Landmark order for Valka
From its origins in founder Helgi Hjálmarsson’s garage, Valka has grown steadily and is now set to expand further, boosted by a landmark order for its fillet machines that utilise X-ray technology to locate and extract bones.
“We’ve doubled the staff in the last six months, and up to now we have been in facilities that have been on the small side. But now we’re about to move into premises,” said Valka’s Ágúst Sigurðarson.
The key order, worth €20 million and which the company is certain is the largest ever order of its kind for high-tech processing equipment, was placed by fishing and processing group Samherji for its whitefish production at two locations in the north of Iceland. The Samherji processing plant in Akureyri is being upgraded, while a new plant is being built along the coast in Dalvík, and both will be fitted with Valka’s high-precision technology to ensure that fillets are fully boneless and precisely portioned.
‘We are taking things a step further with the equipment we will be delivering for Samherji. We can say that this is the third generation of Valka’s system, with even more automation. We are also supplying a new type of IQF grader as part of the package,’ he said.
‘We are also combining 3D technology with the X-ray analysis of each fillet, which makes it possible to cut in a curve around the bone - which delivers a better yield.’
He commented that the thinking is to take account of the overall volume of fish to be processed, looking beyond individual fillets and how they are processed and portioned. Instead, Valka is working from a new starting point to evaluate the potential of a volume of fish, matching it to the processing options available; IQF, fresh packs or other options.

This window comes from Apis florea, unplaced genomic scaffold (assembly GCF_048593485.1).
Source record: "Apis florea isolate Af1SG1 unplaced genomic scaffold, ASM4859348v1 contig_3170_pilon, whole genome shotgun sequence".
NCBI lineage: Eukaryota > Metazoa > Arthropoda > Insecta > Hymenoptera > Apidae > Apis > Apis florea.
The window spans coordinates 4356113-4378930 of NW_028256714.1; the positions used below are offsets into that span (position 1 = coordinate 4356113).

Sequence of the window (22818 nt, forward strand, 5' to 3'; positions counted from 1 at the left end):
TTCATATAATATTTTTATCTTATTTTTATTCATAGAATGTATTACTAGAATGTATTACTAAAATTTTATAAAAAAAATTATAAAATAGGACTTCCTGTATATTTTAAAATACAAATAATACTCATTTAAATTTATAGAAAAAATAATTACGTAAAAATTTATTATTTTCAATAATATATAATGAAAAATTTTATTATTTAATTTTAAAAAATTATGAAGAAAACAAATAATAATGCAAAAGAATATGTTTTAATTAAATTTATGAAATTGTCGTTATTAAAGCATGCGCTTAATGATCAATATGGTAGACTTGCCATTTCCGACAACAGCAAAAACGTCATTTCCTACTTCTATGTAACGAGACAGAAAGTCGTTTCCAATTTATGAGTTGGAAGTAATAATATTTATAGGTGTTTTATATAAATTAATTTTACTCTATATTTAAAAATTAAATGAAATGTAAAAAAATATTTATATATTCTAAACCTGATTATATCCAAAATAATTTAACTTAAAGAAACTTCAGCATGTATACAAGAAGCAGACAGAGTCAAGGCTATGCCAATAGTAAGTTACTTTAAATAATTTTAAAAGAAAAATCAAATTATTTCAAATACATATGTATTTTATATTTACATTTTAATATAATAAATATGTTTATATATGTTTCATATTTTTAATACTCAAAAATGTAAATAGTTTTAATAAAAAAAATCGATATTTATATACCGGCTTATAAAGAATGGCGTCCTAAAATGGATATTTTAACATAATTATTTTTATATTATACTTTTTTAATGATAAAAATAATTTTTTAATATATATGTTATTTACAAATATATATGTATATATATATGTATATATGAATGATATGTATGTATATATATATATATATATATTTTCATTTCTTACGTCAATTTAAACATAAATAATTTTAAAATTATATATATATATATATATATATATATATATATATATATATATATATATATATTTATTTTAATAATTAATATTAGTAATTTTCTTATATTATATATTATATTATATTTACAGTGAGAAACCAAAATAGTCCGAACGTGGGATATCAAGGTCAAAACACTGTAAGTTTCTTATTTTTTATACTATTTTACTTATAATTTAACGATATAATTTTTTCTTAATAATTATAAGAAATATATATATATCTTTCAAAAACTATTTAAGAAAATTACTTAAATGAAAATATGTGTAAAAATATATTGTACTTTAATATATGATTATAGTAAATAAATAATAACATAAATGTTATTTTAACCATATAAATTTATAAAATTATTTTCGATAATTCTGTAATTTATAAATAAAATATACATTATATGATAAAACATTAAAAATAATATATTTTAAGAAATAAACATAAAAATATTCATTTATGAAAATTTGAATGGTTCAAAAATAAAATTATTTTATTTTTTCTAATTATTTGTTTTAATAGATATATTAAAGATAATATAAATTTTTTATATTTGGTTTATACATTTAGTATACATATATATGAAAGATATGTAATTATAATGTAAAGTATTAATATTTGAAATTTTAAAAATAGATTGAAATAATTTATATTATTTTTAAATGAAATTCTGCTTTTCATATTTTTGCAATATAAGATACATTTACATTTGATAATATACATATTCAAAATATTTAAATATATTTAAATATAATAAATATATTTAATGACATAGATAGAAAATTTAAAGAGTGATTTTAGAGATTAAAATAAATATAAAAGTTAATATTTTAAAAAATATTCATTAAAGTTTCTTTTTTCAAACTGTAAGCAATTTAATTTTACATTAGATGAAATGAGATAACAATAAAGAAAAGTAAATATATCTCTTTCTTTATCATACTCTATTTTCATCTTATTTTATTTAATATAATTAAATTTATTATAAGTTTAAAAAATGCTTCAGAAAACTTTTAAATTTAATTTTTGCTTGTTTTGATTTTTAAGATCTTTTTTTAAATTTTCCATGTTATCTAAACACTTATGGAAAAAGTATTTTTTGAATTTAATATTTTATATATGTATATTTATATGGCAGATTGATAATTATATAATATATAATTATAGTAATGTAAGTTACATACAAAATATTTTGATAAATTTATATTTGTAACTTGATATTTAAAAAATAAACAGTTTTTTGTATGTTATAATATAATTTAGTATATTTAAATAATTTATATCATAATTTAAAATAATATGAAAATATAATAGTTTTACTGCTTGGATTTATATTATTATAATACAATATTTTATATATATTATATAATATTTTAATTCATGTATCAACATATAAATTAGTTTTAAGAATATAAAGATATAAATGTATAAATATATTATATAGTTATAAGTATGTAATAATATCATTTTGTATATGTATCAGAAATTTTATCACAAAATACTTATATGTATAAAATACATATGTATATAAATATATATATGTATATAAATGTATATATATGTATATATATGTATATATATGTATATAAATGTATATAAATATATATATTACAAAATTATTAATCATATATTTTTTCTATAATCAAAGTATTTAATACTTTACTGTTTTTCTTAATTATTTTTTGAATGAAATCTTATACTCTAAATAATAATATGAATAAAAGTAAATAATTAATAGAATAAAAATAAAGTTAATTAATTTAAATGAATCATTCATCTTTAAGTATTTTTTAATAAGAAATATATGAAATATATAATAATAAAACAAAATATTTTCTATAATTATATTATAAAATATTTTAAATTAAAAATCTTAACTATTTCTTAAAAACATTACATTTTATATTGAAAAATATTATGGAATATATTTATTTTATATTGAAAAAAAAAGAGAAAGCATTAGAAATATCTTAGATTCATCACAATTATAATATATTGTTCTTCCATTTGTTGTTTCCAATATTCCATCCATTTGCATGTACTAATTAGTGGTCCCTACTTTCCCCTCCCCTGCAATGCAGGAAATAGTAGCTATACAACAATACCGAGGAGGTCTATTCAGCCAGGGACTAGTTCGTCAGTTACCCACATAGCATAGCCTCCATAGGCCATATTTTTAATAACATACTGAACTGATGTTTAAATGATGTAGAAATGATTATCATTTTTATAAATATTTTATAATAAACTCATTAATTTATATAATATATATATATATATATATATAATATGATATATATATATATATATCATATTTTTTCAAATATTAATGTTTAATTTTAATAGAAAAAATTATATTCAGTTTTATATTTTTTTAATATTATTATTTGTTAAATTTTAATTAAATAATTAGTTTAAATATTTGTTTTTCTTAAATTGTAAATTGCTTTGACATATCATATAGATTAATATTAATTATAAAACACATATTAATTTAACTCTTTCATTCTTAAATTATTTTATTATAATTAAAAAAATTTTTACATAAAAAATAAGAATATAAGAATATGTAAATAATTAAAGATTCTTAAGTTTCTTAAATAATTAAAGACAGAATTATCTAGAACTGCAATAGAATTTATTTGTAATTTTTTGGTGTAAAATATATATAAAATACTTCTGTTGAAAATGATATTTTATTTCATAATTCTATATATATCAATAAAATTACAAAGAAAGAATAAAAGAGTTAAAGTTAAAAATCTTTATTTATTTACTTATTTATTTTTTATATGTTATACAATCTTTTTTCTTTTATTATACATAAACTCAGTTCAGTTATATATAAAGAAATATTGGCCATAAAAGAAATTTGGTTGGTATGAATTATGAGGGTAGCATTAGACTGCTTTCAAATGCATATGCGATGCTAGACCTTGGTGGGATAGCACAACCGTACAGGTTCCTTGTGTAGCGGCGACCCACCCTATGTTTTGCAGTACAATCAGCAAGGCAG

As well as its shore-based systems, Valka has supplied a number of processing systems to factory vessels, with Norwegian trawlers Ramoen and Granit among the first to adopt this technology, and followed by Icelandic factory vessel Sólborg, which was delivered last summer.
‘Sólborg has a dual lane Valka system, and they have really made good use of it. They did their homework very carefully and prepared the market for what they were expecting to produce, working closely with their buyers to ensure they got things right. Since then, they have produced several hundred tonnes of finished products using the Valka system on board. They have really done well with this.’
Ágúst Sigurðarson added that there is strong interest in these machines, notably from operators in Russia who are putting investment into new vessels and factories.
Speaking at the Seafood Global Expo event in Brussels, where the machine the company had on display was waiting to be shipped to a customer in the Baltic States right after the exhibition, he explained that several customers in that part of the world are using Valka machines to process refreshed whitefish delivered as H&G, while a couple of customers in North America and Holland are using the same technology to process yellowtail sole, using the technology to precisely trim the heads and tails of the fish before filleting, which contributes to a higher yield.
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